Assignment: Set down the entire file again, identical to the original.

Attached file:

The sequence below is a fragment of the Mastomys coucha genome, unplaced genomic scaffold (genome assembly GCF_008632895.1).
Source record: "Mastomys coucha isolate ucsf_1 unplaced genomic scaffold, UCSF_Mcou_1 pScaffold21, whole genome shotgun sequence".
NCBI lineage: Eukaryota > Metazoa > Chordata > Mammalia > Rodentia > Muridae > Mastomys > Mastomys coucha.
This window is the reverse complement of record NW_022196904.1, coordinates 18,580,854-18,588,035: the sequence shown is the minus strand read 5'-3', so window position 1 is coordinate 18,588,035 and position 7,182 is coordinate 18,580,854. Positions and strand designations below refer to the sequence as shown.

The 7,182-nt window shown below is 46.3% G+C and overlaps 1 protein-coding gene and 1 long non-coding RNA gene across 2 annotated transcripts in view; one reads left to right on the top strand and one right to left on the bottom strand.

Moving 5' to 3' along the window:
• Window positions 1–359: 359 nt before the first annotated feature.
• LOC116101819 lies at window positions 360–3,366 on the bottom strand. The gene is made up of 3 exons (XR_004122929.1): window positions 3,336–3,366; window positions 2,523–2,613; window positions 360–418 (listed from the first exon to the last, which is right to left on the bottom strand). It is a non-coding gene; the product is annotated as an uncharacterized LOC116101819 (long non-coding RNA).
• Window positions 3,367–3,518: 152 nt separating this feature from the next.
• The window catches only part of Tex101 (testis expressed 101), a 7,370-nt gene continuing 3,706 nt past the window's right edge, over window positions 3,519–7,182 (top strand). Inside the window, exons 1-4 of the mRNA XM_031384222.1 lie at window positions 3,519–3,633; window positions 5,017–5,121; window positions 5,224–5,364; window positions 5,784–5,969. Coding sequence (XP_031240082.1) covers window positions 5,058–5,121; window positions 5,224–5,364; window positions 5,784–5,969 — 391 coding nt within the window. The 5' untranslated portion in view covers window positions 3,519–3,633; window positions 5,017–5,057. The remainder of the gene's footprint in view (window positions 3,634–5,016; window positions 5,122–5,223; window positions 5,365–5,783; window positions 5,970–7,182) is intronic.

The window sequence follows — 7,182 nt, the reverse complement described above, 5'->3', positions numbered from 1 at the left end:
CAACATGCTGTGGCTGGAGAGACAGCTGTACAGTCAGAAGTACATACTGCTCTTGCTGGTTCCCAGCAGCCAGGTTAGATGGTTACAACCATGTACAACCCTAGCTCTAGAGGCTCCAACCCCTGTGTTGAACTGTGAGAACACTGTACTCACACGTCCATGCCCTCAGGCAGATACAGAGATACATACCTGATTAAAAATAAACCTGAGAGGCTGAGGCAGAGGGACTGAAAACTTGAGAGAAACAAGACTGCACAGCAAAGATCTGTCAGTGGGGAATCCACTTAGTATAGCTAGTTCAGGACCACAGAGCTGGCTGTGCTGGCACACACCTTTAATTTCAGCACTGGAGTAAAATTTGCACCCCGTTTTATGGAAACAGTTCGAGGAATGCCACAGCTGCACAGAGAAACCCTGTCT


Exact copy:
The sequence below is a fragment of the Mastomys coucha genome, unplaced genomic scaffold (genome assembly GCF_008632895.1).
Source record: "Mastomys coucha isolate ucsf_1 unplaced genomic scaffold, UCSF_Mcou_1 pScaffold21, whole genome shotgun sequence".
NCBI lineage: Eukaryota > Metazoa > Chordata > Mammalia > Rodentia > Muridae > Mastomys > Mastomys coucha.
This window is the reverse complement of record NW_022196904.1, coordinates 18,580,854-18,588,035: the sequence shown is the minus strand read 5'-3', so window position 1 is coordinate 18,588,035 and position 7,182 is coordinate 18,580,854. Positions and strand designations below refer to the sequence as shown.

The 7,182-nt window shown below is 46.3% G+C and overlaps 1 protein-coding gene and 1 long non-coding RNA gene across 2 annotated transcripts in view; one reads left to right on the top strand and one right to left on the bottom strand.

Moving 5' to 3' along the window:
• Window positions 1–359: 359 nt before the first annotated feature.
• LOC116101819 lies at window positions 360–3,366 on the bottom strand. The gene is made up of 3 exons (XR_004122929.1): window positions 3,336–3,366; window positions 2,523–2,613; window positions 360–418 (listed from the first exon to the last, which is right to left on the bottom strand). It is a non-coding gene; the product is annotated as an uncharacterized LOC116101819 (long non-coding RNA).
• Window positions 3,367–3,518: 152 nt separating this feature from the next.
• The window catches only part of Tex101 (testis expressed 101), a 7,370-nt gene continuing 3,706 nt past the window's right edge, over window positions 3,519–7,182 (top strand). Inside the window, exons 1-4 of the mRNA XM_031384222.1 lie at window positions 3,519–3,633; window positions 5,017–5,121; window positions 5,224–5,364; window positions 5,784–5,969. Coding sequence (XP_031240082.1) covers window positions 5,058–5,121; window positions 5,224–5,364; window positions 5,784–5,969 — 391 coding nt within the window. The 5' untranslated portion in view covers window positions 3,519–3,633; window positions 5,017–5,057. The remainder of the gene's footprint in view (window positions 3,634–5,016; window positions 5,122–5,223; window positions 5,365–5,783; window positions 5,970–7,182) is intronic.

The window sequence follows — 7,182 nt, the reverse complement described above, 5'->3', positions numbered from 1 at the left end:
CAACATGCTGTGGCTGGAGAGACAGCTGTACAGTCAGAAGTACATACTGCTCTTGCTGGTTCCCAGCAGCCAGGTTAGATGGTTACAACCATGTACAACCCTAGCTCTAGAGGCTCCAACCCCTGTGTTGAACTGTGAGAACACTGTACTCACACGTCCATGCCCTCAGGCAGATACAGAGATACATACCTGATTAAAAATAAACCTGAGAGGCTGAGGCAGAGGGACTGAAAACTTGAGAGAAACAAGACTGCACAGCAAAGATCTGTCAGTGGGGAATCCACTTAGTATAGCTAGTTCAGGACCACAGAGCTGGCTGTGCTGGCACACACCTTTAATTTCAGCACTGGAGTAAAATTTGCACCCCGTTTTATGGAAACAGTTCGAGGAATGCCACAGCTGCACAGAGAAACCCTGTCT